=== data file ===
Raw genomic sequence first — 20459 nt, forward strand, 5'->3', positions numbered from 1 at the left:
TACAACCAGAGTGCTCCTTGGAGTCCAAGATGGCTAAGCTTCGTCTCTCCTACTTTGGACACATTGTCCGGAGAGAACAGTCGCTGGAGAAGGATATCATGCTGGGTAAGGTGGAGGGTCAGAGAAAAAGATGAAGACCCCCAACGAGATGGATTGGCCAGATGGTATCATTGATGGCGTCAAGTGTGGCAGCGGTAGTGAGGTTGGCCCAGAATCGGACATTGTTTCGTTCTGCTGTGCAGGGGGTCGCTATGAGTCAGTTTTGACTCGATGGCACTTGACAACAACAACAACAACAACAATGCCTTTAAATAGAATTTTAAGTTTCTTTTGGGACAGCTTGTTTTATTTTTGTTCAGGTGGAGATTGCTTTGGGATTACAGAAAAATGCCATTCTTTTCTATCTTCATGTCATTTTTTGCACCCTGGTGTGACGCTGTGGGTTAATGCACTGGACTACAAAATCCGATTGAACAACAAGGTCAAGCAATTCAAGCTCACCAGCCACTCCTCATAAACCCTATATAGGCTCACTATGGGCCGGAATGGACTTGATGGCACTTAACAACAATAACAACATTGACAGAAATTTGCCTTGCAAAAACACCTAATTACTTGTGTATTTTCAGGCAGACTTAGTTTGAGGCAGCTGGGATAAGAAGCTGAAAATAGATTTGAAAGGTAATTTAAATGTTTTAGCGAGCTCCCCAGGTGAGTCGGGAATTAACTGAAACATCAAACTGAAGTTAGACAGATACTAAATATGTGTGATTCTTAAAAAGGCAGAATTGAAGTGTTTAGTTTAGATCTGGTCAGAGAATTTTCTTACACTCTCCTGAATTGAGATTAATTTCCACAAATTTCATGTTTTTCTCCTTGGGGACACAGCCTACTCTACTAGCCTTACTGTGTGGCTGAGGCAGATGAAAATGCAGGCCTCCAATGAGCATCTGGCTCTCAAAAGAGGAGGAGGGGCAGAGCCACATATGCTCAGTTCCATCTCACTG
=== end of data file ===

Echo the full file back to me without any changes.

Raw genomic sequence first — 20459 nt, forward strand, 5'->3', positions numbered from 1 at the left:
TACAACCAGAGTGCTCCTTGGAGTCCAAGATGGCTAAGCTTCGTCTCTCCTACTTTGGACACATTGTCCGGAGAGAACAGTCGCTGGAGAAGGATATCATGCTGGGTAAGGTGGAGGGTCAGAGAAAAAGATGAAGACCCCCAACGAGATGGATTGGCCAGATGGTATCATTGATGGCGTCAAGTGTGGCAGCGGTAGTGAGGTTGGCCCAGAATCGGACATTGTTTCGTTCTGCTGTGCAGGGGGTCGCTATGAGTCAGTTTTGACTCGATGGCACTTGACAACAACAACAACAACAACAATGCCTTTAAATAGAATTTTAAGTTTCTTTTGGGACAGCTTGTTTTATTTTTGTTCAGGTGGAGATTGCTTTGGGATTACAGAAAAATGCCATTCTTTTCTATCTTCATGTCATTTTTTGCACCCTGGTGTGACGCTGTGGGTTAATGCACTGGACTACAAAATCCGATTGAACAACAAGGTCAAGCAATTCAAGCTCACCAGCCACTCCTCATAAACCCTATATAGGCTCACTATGGGCCGGAATGGACTTGATGGCACTTAACAACAATAACAACATTGACAGAAATTTGCCTTGCAAAAACACCTAATTACTTGTGTATTTTCAGGCAGACTTAGTTTGAGGCAGCTGGGATAAGAAGCTGAAAATAGATTTGAAAGGTAATTTAAATGTTTTAGCGAGCTCCCCAGGTGAGTCGGGAATTAACTGAAACATCAAACTGAAGTTAGACAGATACTAAATATGTGTGATTCTTAAAAAGGCAGAATTGAAGTGTTTAGTTTAGATCTGGTCAGAGAATTTTCTTACACTCTCCTGAATTGAGATTAATTTCCACAAATTTCATGTTTTTCTCCTTGGGGACACAGCCTACTCTACTAGCCTTACTGTGTGGCTGAGGCAGATGAAAATGCAGGCCTCCAATGAGCATCTGGCTCTCAAAAGAGGAGGAGGGGCAGAGCCACATATGCTCAGTTCCATCTCACTG